The Dr. L. Clarke, Jr. and Elaine F. Stout Award was established in 2015 by the generous support of Dr. L. Clarke, Jr. and Elaine F. Stout. This award will ensure that pathologists endeavoring to resolve scientific medical problems by studying their anatomic features are supported and appreciated in perpetuity. The Stout Award will provide recognition and an award of $3,000 to an individual for the best English language peer-reviewed paper published during the twelve months preceding the application deadline, which resolved scientific medical problems by studying their anatomic features.
To apply for the Stout Award, applicants must complete the application form available on the USCAP website and electronically submit the application form along with a reprint of the publication to the USCAP Foundation.
Applicants must be the first author of the publication. The Academy does not sponsor travel or hotel accommodations for this award. The selection is made by the Stout Award Committee.
Application deadline: Friday, October 11, 2019
Kanika Taneja, MBBS, MD, DNB
2019 Dr. L. Clarke, Jr. and Elaine F. Stout Award
Dr. Taneja is an anatomic and clinical pathology resident at the Henry Ford Hospital in Detroit, Michigan. Prior to this program, she was a residency and fellowship-trained pathologist in India. While pursuing her fellowship in India, she wanted to expand her skills in pathology and explore the tremendous research opportunities in this field, within the United States. This opportunity became available to her when she took a sabbatical to pursue research in genitourinary pathology at the Henry Ford Hospital under the mentorship of Dr. Sean R. Williamson and Dr. Nilesh Gupta. It was during this research year that she worked on the incidence and anatomy of retrograde venous invasion in 300 surgical specimens of renal cell carcinoma.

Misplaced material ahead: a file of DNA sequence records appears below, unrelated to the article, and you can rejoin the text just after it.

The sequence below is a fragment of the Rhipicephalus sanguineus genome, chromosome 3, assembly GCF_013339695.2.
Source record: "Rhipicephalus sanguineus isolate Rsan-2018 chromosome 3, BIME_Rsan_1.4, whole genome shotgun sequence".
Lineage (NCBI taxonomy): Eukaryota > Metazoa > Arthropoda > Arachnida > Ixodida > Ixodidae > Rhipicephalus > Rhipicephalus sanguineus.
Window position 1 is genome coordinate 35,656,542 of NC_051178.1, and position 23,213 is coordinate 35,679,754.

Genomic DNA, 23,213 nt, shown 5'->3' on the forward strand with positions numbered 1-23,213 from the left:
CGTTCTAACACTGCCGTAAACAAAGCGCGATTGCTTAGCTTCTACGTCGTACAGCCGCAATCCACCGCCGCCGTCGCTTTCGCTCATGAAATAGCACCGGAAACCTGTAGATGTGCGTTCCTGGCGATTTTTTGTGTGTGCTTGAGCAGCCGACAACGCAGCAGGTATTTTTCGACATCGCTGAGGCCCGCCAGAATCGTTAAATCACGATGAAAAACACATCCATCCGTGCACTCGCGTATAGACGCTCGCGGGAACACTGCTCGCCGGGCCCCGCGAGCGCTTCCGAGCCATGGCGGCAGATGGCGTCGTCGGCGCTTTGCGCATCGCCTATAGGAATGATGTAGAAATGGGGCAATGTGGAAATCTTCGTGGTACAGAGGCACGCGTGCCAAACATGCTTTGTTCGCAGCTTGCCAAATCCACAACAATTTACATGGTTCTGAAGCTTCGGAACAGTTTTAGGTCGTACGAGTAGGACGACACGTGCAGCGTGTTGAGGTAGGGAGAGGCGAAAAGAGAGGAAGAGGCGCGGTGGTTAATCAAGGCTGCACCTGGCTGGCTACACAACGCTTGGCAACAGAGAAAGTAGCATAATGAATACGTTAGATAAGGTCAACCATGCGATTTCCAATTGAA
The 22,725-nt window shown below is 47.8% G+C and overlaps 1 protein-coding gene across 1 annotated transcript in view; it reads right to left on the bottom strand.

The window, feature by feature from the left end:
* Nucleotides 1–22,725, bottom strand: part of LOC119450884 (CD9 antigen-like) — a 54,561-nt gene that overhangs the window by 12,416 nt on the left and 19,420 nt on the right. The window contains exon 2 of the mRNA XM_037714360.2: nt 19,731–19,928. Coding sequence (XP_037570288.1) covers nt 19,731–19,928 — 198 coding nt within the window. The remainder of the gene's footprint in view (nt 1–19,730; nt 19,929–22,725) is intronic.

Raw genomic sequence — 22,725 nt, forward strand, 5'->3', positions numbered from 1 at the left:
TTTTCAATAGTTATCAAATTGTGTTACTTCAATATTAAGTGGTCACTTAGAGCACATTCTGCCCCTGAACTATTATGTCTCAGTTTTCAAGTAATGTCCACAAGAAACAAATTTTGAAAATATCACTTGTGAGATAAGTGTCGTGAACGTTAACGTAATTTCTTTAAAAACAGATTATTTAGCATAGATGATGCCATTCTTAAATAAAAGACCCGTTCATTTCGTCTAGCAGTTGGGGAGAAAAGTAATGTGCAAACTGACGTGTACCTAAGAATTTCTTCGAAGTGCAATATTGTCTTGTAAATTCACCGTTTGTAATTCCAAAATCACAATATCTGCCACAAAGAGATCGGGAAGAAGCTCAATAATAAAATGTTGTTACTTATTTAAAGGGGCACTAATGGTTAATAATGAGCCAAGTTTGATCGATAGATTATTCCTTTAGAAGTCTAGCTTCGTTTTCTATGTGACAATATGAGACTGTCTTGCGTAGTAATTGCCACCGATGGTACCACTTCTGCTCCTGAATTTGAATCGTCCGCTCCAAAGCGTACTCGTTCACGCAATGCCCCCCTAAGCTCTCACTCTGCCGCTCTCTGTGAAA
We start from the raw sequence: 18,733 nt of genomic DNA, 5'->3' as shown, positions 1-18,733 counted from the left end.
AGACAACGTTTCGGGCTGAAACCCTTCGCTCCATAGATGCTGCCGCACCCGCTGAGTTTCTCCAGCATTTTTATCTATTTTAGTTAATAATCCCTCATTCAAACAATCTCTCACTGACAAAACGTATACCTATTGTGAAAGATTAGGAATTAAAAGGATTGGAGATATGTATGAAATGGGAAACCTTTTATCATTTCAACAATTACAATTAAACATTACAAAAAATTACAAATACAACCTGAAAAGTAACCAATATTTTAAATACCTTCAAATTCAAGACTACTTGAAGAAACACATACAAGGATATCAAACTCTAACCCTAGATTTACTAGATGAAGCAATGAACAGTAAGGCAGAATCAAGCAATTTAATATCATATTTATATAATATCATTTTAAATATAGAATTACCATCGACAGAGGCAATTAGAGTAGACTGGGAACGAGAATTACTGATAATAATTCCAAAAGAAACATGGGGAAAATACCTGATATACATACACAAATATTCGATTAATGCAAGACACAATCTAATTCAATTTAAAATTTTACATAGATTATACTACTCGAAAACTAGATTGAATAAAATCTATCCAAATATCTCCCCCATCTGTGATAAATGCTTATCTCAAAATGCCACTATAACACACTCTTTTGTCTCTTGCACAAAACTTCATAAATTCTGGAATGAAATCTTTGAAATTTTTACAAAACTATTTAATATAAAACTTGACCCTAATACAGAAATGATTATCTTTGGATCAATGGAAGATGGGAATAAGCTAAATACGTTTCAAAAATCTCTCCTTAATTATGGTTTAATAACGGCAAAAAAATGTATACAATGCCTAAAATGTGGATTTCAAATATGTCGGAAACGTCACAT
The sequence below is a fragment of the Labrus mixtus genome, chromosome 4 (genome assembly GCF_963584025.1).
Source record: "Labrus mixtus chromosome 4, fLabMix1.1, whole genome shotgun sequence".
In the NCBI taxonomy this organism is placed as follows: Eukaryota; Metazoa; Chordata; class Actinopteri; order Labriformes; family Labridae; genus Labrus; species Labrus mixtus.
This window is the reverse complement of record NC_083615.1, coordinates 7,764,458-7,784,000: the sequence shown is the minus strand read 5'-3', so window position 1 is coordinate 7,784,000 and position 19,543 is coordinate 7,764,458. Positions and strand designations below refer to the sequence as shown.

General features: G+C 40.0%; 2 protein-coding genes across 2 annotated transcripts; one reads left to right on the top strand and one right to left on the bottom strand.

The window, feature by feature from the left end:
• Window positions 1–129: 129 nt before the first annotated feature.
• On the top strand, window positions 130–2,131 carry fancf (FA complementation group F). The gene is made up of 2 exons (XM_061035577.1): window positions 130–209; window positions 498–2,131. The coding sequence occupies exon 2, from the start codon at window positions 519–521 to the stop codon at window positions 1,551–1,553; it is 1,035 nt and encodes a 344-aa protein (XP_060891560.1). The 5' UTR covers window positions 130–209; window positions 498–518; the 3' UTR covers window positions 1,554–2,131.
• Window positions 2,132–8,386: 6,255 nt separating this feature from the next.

Dr. Taneja acknowledges Dr. Williamson for teaching her to be meticulous and organized in her approach to gross examination and inspired her to pursue her career in academic pathology through formal residency in the United States. She underscores that early in life she realized the importance of education as an investment. Brought up in a family that considered education as its greatest asset, she found herself in an environment that had the right mixture for personal and educational growth that paved the way to being a scholarship holder at school, and the first in her extended family to attend medical school. The move to the United States widened her horizons and reaffirmed her belief that knowledge is the strongest spoke in the wheel of medical science. She is excited to pursue a career in academic genitourinary pathology.
When she is not busy with pathology, she loves to cook, go canoeing with her husband (a urologist) and their 16-month-old daughter who loves the great US outdoors as much as her parents.